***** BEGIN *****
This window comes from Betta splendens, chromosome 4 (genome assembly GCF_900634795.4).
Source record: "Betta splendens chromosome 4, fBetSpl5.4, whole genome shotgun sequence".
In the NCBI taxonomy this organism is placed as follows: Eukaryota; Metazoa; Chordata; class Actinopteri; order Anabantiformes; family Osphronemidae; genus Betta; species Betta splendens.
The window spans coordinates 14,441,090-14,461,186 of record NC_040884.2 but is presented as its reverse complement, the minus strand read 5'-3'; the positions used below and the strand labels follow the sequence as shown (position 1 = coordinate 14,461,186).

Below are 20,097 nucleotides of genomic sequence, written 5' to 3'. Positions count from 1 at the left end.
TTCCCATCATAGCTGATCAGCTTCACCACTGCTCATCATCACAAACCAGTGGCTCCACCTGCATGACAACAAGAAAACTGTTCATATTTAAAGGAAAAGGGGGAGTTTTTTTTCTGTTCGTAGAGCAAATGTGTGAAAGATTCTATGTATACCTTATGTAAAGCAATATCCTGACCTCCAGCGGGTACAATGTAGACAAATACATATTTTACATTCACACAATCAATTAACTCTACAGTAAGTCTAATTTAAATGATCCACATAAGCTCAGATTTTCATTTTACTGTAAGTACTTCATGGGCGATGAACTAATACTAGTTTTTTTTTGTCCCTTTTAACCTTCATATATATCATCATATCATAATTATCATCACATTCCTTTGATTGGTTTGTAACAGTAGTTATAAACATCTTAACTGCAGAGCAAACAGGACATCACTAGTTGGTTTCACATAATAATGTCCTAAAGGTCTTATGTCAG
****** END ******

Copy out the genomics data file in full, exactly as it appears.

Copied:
This window comes from Betta splendens, chromosome 4 (genome assembly GCF_900634795.4).
Source record: "Betta splendens chromosome 4, fBetSpl5.4, whole genome shotgun sequence".
In the NCBI taxonomy this organism is placed as follows: Eukaryota; Metazoa; Chordata; class Actinopteri; order Anabantiformes; family Osphronemidae; genus Betta; species Betta splendens.
The window spans coordinates 14,441,090-14,461,186 of record NC_040884.2 but is presented as its reverse complement, the minus strand read 5'-3'; the positions used below and the strand labels follow the sequence as shown (position 1 = coordinate 14,461,186).

Below are 20,097 nucleotides of genomic sequence, written 5' to 3'. Positions count from 1 at the left end.
TTCCCATCATAGCTGATCAGCTTCACCACTGCTCATCATCACAAACCAGTGGCTCCACCTGCATGACAACAAGAAAACTGTTCATATTTAAAGGAAAAGGGGGAGTTTTTTTTCTGTTCGTAGAGCAAATGTGTGAAAGATTCTATGTATACCTTATGTAAAGCAATATCCTGACCTCCAGCGGGTACAATGTAGACAAATACATATTTTACATTCACACAATCAATTAACTCTACAGTAAGTCTAATTTAAATGATCCACATAAGCTCAGATTTTCATTTTACTGTAAGTACTTCATGGGCGATGAACTAATACTAGTTTTTTTTTGTCCCTTTTAACCTTCATATATATCATCATATCATAATTATCATCACATTCCTTTGATTGGTTTGTAACAGTAGTTATAAACATCTTAACTGCAGAGCAAACAGGACATCACTAGTTGGTTTCACATAATAATGTCCTAAAGGTCTTATGTCAG